Brussels — Apple risks having to repay Ireland tax rebates worth billions of dollars after the European Union's competition watchdog said Tuesday the company appears to be benefiting from illegal tax deals there.
In a preliminary report into the company's overseas tax practices, the 28-nation bloc's executive Commission said the low tax treatment Ireland is granting Apple counts as state aid and could be illegal under EU law.
If the finding is confirmed, Apple Inc. could face a huge repayment bill because it funnels the bulk of its international sales through subsidiaries in Ireland.
To keep market competition fair, the EU forbids governments from helping individual companies. The EU first announced the tax probe in June, also targeting coffee chain Starbucks and others as part of a crackdown on multinationals exploiting tax loopholes.
The EU Commission is now requesting further documents from Ireland before making a legally binding decision on whether the rebate granted to Apple is illegal and must be recouped, wholly or partially.
The EU probe focuses on exaggerated transfer pricing, where one part of a company charges another part an inflated price for goods or services to shift profits to low-tax locations.
If Apple had to repay some taxes, the money would come as a windfall to Irish state coffers. However, fearful of losing its reputation as a business-friendly country with low corporate taxes, the Irish government is adamant that no EU rules have been breached.
The Commission said the tax deals Ireland struck with Apple in 1991 and in 2007 show "several inconsistencies" and may not comply with international taxation standards. The Brussels-based executive body also was critical of the fact that Apple's applicable tax rate appears to have been the result of "a negotiation rather than a pricing methodology" which a "prudent, independent" tax authority should not have accepted.
The Commission added documents provided by Irish authorities, including minutes of meetings with Apple's tax advisers, fail to provide a consistent explanation for the agreed tax rates. It did not publish an estimate for Apple's effective tax rate in Ireland.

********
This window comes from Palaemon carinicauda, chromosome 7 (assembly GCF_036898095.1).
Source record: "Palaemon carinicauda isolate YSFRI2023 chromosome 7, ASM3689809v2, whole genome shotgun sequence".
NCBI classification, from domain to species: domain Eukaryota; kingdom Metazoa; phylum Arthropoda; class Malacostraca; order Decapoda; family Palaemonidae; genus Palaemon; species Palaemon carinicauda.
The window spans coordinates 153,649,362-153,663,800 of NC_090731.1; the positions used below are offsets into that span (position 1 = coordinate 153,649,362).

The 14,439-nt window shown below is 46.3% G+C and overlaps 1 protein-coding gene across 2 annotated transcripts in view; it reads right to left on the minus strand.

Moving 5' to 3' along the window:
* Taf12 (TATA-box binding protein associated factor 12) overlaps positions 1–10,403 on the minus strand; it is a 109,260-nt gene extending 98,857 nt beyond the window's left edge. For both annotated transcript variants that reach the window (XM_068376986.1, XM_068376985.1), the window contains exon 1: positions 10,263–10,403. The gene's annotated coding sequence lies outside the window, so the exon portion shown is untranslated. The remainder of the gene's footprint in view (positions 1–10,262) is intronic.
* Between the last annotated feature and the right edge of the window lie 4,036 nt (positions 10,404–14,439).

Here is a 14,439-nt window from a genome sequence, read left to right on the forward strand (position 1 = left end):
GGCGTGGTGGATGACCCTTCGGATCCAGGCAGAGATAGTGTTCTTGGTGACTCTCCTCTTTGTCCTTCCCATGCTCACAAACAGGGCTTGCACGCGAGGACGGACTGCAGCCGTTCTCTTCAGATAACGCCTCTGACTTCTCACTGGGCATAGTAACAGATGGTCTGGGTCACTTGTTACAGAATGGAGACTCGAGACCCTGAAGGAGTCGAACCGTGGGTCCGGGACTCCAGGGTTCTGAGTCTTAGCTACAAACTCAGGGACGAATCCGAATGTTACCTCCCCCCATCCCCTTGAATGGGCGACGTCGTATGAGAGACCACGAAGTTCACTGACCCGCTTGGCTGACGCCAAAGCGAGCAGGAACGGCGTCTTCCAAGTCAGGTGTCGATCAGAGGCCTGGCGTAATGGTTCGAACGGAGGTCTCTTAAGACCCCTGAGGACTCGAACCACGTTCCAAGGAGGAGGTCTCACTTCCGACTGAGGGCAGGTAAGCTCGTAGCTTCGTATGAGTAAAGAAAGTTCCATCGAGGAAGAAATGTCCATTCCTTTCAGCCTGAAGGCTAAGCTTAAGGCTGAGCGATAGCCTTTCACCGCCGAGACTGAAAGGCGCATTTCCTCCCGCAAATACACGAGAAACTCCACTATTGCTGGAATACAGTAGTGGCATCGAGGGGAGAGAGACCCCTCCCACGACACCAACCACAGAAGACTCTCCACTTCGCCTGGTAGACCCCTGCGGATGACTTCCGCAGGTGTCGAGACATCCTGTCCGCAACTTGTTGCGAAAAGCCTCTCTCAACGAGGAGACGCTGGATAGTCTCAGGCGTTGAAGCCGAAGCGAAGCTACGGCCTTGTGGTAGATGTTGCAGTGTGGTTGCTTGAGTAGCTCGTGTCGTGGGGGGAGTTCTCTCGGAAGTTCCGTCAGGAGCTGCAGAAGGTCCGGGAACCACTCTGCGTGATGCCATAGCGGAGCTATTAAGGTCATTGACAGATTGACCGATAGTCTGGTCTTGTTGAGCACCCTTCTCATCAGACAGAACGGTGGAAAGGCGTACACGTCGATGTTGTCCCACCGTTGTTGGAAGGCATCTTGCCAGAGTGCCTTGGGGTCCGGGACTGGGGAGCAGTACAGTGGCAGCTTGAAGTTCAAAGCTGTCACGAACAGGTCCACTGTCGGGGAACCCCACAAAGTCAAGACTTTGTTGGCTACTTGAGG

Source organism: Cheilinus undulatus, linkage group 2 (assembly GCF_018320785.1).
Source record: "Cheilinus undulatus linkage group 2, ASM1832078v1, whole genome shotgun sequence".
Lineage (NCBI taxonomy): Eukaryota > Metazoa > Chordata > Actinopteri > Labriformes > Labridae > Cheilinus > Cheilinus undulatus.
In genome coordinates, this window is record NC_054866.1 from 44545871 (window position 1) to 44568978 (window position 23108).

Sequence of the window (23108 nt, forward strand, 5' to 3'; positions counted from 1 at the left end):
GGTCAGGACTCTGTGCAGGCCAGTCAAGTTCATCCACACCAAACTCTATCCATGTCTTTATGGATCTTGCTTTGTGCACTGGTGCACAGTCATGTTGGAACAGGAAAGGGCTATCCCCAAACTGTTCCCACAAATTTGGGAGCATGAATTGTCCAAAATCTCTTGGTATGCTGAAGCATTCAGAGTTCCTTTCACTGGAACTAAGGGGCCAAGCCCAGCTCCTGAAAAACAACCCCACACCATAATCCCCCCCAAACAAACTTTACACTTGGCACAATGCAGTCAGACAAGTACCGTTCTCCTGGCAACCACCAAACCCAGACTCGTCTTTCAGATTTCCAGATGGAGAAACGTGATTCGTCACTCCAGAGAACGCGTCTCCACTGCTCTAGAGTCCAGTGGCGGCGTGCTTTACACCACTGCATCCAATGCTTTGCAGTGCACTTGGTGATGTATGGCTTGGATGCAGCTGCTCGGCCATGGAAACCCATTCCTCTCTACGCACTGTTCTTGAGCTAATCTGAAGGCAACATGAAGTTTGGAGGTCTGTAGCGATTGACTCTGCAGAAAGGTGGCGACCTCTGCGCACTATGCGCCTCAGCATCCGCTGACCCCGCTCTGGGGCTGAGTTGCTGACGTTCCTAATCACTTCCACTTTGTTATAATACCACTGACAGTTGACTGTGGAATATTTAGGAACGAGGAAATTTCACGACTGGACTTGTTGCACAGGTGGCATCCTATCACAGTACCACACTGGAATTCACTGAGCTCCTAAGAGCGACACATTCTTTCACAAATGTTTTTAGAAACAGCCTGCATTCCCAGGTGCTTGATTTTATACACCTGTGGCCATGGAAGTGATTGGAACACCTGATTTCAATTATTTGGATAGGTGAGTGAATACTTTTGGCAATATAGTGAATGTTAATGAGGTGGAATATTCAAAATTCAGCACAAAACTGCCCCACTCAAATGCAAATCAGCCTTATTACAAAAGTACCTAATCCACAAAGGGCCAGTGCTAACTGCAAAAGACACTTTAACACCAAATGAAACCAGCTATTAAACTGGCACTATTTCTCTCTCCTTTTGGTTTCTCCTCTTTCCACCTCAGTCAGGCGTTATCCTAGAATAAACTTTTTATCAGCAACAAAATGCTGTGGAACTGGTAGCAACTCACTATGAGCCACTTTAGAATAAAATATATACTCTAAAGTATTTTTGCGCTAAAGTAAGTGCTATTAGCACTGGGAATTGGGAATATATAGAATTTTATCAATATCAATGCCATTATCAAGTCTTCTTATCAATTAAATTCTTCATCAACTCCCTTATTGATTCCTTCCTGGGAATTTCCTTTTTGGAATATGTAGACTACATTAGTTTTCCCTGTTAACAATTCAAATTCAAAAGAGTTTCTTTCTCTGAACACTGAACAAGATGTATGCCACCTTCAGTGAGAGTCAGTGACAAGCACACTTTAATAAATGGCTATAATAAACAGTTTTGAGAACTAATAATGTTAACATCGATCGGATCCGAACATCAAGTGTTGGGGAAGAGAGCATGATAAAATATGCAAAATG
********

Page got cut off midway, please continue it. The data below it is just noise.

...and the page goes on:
Apple maintains it has not received a favorable treatment in Ireland.
"We're subject to the same tax laws as the countless other companies who do business in Ireland," the company said in an emailed statement. "Apple has received no selective treatment from Irish officials over the years."
The company added that its tax payments to Ireland increased tenfold since it launched its first iPhone in 2007. In the statement, Apple also said that on a global level, "comprehensive corporate tax reform is badly needed."
Apple's tax practices have also attracted scrutiny in the United States, where a Senate Committee last year published a scathing report on the Cupertino-based firm's tax schemes.
The report held up Apple as an example of legal tax avoidance made possible by the complicated U.S. tax code, estimating the firm avoided at least $3.5 billion in U.S. federal taxes in 2011 and $9 billion in 2012 by using its tax strategy.
Democratic Senator Carl Levin, chairman of the Senate Permanent Subcommittee on Investigations, said Tuesday the EU probe underscores the need to close loopholes that "allow Apple-type gimmicks whose sole purpose is to avoid paying U.S. taxes."
"Apple developed its crown jewels — lucrative intellectual property — in the United States, used a tax loophole to shift the profits ... offshore to avoid paying U.S. taxes, then boosted its profits through a sweetheart deal with the Irish government," he said.
Levin added Apple's Irish tax rate "has no rational basis" because it is the result of what Ireland accepted when threatened with job losses.
The company currently employs some 4,000 people in Cork, Ireland.
Apple — one the world's most valuable and profitable firms — sat on some $164 billion in cash and cash equivalents, with $138 billion stashed away in foreign subsidiaries, according to its latest quarterly report in June. The company estimated its effective U.S. tax rate is 26.1 percent, as opposed to the statutory U.S. rate of 35 percent, primarily because of undistributed foreign earnings.
"A substantial portion" of those foreign earnings was generated by subsidiaries organized in Ireland, Apple said in the regulatory filing, adding that "such earnings are intended to be indefinitely reinvested outside the U.S."